An Overview of The Human Immune System
The human immune system is made up of two major components – the nonspecific (innate) immune system and the adaptive (targeted/specific) immune system. These two components of the immune system work in co-operation to defend the body against invading and harmful organisms such as parasites, fungi, bacteria and viruses.
The First Line of Defense in the Anti-Disease System
The primary component of a person’s immunity (first line of defense) is made up further of two parts – the first being the skin and mucous membranes (physical barrier). If the external skin barrier has been compromised, the second layer of defense is then activated in response. The major indicator of the activation of the secondary defense system is inflammation – which is characterized by a localized redness and swelling wherever the invading organisms are present. It is also systemically marked by a raise in body temperature (fever) and the presence of pus around the infected area and possibly the presence of white blood cells in the urine.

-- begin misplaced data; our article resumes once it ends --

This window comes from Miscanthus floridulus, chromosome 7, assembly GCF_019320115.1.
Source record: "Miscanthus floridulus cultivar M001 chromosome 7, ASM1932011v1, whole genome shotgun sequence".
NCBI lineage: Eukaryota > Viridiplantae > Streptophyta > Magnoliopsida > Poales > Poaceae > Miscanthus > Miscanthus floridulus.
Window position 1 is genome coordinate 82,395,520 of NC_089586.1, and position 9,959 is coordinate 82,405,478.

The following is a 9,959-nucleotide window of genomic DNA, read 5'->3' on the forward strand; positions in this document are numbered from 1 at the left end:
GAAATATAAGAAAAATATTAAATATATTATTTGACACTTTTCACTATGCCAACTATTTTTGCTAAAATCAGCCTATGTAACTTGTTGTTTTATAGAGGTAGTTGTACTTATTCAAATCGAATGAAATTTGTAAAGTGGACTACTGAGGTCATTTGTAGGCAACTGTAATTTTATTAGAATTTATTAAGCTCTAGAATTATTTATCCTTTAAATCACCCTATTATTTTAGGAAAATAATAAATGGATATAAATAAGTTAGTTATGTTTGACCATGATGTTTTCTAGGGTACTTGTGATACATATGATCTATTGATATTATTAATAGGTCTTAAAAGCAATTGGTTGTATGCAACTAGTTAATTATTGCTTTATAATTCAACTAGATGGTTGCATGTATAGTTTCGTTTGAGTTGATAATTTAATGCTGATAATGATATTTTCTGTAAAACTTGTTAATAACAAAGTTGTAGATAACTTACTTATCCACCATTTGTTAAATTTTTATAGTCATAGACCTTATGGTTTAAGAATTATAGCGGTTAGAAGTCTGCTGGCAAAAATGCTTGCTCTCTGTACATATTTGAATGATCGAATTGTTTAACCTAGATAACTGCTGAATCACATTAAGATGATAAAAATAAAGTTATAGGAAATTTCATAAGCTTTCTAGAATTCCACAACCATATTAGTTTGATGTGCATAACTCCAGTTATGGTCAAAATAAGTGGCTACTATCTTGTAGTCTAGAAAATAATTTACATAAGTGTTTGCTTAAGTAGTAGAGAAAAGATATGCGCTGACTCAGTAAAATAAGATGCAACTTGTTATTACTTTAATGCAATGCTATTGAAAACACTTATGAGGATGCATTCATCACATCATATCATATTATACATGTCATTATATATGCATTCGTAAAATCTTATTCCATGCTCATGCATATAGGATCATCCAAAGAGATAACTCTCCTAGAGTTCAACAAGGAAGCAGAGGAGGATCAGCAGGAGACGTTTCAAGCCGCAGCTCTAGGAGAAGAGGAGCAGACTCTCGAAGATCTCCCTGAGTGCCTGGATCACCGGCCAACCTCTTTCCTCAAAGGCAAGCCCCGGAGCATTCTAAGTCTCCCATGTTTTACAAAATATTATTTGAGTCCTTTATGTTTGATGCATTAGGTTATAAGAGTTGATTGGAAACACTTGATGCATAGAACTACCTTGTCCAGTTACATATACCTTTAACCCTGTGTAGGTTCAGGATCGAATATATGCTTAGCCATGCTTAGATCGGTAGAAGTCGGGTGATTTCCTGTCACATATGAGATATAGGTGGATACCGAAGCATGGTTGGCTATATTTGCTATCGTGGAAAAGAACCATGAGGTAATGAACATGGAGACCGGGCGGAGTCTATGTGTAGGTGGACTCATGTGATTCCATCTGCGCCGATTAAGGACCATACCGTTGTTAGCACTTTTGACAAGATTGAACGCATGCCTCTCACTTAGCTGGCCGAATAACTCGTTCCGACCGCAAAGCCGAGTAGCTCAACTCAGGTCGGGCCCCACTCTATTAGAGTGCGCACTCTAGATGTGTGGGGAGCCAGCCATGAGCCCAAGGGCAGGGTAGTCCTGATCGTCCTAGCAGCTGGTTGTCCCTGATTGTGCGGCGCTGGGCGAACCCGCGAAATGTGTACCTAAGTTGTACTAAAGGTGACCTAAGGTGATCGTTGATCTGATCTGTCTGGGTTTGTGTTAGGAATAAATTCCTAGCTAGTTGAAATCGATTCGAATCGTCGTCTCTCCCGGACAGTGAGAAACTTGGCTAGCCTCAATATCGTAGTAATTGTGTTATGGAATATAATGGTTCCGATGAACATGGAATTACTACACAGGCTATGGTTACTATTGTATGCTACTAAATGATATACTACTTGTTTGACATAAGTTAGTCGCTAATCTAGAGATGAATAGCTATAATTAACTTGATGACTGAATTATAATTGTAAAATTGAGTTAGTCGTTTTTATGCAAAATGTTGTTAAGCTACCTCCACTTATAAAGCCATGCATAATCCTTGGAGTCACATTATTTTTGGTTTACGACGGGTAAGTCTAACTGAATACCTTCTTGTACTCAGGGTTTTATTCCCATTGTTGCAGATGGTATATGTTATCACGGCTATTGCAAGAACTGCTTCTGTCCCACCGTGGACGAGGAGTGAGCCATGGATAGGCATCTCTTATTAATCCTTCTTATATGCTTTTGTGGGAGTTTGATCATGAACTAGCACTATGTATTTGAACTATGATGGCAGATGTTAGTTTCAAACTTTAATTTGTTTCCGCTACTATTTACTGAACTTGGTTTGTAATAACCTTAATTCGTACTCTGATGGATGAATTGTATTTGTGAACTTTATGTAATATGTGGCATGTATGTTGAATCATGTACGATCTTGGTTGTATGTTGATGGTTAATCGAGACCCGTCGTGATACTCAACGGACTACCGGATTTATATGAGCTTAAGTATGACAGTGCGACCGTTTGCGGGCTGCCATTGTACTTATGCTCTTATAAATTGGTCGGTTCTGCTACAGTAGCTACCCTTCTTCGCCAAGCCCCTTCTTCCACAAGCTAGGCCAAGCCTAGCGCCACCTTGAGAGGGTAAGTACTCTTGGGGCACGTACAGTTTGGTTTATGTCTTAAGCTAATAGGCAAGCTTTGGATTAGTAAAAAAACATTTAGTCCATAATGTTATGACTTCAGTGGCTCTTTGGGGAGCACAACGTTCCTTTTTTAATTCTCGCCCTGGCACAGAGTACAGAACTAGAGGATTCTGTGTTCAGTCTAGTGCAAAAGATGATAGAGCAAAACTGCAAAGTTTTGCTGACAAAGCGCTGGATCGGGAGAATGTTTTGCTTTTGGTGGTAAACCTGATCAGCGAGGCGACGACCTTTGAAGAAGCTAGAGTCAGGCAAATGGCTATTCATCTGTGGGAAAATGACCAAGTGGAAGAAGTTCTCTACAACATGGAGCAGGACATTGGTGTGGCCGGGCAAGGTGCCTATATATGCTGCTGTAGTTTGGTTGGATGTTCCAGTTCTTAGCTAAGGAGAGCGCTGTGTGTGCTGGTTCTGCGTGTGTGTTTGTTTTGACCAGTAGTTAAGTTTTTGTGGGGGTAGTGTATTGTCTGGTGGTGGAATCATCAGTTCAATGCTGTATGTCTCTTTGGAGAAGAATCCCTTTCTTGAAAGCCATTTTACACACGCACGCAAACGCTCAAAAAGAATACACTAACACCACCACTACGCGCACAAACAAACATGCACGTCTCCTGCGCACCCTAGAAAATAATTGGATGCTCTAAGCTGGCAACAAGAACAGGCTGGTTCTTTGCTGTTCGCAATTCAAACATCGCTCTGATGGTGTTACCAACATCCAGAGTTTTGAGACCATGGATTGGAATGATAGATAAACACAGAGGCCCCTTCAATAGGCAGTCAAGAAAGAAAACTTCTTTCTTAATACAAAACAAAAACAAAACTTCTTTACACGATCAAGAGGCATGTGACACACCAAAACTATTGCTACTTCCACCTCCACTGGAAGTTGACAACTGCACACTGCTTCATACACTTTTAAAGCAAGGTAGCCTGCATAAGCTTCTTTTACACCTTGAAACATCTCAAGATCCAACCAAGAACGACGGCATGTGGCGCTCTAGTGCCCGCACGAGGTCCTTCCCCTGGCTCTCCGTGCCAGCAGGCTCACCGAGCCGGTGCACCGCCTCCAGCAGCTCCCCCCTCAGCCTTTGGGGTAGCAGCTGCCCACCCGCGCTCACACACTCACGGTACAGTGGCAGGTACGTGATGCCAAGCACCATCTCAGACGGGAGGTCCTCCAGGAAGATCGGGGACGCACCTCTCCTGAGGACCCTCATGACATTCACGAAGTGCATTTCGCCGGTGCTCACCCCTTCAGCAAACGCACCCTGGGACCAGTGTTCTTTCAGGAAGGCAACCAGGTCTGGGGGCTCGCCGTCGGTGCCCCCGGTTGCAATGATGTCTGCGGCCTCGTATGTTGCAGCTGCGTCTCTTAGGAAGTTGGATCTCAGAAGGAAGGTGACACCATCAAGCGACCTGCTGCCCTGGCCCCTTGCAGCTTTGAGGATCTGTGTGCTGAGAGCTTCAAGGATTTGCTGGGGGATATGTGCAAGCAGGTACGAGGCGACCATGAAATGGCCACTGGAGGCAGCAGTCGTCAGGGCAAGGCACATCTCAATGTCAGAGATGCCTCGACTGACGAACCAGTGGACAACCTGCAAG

A raised body temperature (fever) is one of the ways that the body maintains its homeostasis (balance) so that all of the chemical reactions that take place in the body occur in a place of optimum efficiency, and this is necessary for achieving ultimate wellness and health. A raised body temperature aids in destroying foreign organisms.
Parts of the Primary Defense System
The different constituents of the primary defense system include the following: